If the aviation industry was William’s first passion, his second, which occupied much of his later life, was contemporary art. He joined New York’s Museum of Modern Art as a trustee in 1943 and was its president from 1953 to 1965, with a two-year break to serve as the US ambassador to Belgium.
While William was studying at Harvard, his brother, Shirley Burden, only 16, landed his first job as a reporter and camera assistant with a New York newsreel company. He joined RKO Pictures in California in 1929, rising from production assistant to associate producer. At the dawn of World War II Shirley launched Tradefilms, Inc., specializing in training films for the US military and the government. After World War II, his focus shifted to still photography for high-end architectural magazines.
As Shirley’s talent matured, he experimented with photography as an art form, and his work was exhibited at museums in Tokyo and New York. In 1955, he helped collect photographs for The Family of Man, a groundbreaking MoMA exhibition examining the human experience through images of ordinary people around the globe that included Shirley’s photographs. MoMA has several of his works in its permanent collection. In later years, Shirley Burden taught photography and served on boards and committees in support of the arts. He died in 1989.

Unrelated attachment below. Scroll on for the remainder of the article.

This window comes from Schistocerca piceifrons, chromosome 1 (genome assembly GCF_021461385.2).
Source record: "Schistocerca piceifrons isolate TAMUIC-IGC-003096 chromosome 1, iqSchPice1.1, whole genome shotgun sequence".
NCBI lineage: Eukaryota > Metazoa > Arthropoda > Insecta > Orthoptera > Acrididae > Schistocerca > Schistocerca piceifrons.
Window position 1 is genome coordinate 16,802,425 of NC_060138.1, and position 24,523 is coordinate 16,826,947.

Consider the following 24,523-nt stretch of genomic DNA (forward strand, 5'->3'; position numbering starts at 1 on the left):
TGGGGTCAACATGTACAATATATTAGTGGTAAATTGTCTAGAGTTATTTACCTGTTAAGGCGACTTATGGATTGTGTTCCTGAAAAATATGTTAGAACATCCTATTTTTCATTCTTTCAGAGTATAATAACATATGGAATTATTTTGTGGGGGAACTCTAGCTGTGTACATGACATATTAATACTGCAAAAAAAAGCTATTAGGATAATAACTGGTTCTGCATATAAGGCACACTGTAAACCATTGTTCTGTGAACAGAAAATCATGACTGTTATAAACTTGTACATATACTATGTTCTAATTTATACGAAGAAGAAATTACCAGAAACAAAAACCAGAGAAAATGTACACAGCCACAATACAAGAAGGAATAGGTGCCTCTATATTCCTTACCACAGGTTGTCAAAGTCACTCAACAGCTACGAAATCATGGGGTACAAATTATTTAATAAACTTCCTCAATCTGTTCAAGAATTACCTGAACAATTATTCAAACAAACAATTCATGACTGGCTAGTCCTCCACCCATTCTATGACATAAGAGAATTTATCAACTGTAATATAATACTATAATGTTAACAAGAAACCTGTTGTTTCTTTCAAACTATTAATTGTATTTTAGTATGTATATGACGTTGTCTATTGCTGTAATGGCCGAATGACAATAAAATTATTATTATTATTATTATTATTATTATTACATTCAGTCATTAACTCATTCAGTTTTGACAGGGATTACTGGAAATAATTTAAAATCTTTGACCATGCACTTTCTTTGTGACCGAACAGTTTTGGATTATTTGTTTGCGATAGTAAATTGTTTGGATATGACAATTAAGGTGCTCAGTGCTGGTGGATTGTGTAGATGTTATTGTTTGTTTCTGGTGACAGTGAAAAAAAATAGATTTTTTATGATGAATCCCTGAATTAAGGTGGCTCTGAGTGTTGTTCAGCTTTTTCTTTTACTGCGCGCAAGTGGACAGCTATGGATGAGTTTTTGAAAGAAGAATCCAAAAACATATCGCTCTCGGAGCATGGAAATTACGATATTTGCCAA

The brothers’ commitment to the visual arts influenced the Burden family’s philanthropic support of Harvard. In addition to Burden Hall with its cutting-edge design, the family has endowed a photography professorship at Harvard in honor of Shirley Burden, and the Florence V. Burden Foundation makes annual gifts to the Graduate School of Design.